OOIDA members are among those who have expressed concern that a global positioning system, or GPS – the suggested method for tracking motorist data associated with a VMT tax – opens the door to a possible invasion of privacy.
“It’s going to need a lot of development on the privacy side, before it can be done,” Joyce said. “There are constitutional questions of privacy that need to be overcome, and the perception that Big Brother is watching needs to be overcome.”
Skancke addresses the privacy issue by pointing out that GPS is already being used in many devices, including cell phones, satellite radio receivers and route-mapping devices.
“If people are concerned about privacy issues, they need to take the chip out of their phones when they drive their car, and they shouldn’t sign up for things like OnStar or XM Radio,” he said.
A number of powerful lawmakers, including Senate Environment and Public Works Committee Chairwoman Barbara Boxer of California, say privacy issues must be solved before the committee signs off on a VMT tax.
Another major hurdle to clear before a VMT tax could ever be implemented is the fuel tax itself.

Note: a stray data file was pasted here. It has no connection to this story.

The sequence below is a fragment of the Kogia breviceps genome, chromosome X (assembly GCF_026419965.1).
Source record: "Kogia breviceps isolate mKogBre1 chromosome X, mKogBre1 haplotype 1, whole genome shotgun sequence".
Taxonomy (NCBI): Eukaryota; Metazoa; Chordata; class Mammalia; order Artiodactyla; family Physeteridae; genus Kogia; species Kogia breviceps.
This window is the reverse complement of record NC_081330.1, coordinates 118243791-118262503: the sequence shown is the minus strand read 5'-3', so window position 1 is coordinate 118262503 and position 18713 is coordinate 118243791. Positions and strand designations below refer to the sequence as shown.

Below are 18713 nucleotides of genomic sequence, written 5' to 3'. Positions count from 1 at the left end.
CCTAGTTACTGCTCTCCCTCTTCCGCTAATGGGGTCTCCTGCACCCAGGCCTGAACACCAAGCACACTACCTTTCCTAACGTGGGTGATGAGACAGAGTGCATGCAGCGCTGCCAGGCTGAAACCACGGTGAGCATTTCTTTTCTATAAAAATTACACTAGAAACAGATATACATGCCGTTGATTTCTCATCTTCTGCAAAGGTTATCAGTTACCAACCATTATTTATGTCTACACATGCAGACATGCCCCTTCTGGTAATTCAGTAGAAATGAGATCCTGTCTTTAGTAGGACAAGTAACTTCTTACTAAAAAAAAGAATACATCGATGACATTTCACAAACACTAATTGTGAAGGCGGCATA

The Policy and Revenue Study Commission offers short-term and long-term recommendations on that issue.
The commission recommends that Congress approve significant but temporary increases in federal fuel taxes of 25 cents to 40 cents per gallon by 2015 before phasing out the fuel tax altogether by about 2025.
Admittedly, members of Congress have been reluctant to raise the fuel tax. The federal excise tax still sits at the 1993 level of 18.4 cents per gallon for gasoline and 24.4 cents per gallon for diesel fuel.
Skancke said the short-term increase would be done in annual increases of 5 cents to 8 cents through the year 2015. By 2022 or 2025, Skancke sees the fuel tax being scrapped altogether as a VMT tax is phased in.
In the meantime, the fuel tax should remain viable, Skancke said.
“In the very near term, the fuel tax is sustainable because the fuel tax is what Americans know, and is the most reliable way to fund programs,” he said.
Without a short-term tax increase, commissioners believe the Highway Trust Fund will continue to be strapped for cash to pay out to states for their transportation programs.
The Trust Fund already took a $3 billion hit in 2008 because Americans adjusted their driving habits as fuel prices soared and because more people took an interest in fuel-efficient cars.
OOIDA officials continue to promote an agenda of accountability and oversight at the federal level to keep the Trust Fund sustainable without the need for steep tax increases.
Spencer and OOIDA say a tax on VMT may one day be a reality, but it would be premature of Congress and the Obama administration to make the leap before the time is right.
“We understand that we need to look at the fuel taxes that are collected on highways,” Spencer said, “and we are open to increases in those taxes, provided they are tied directly to highways and bridges.” LL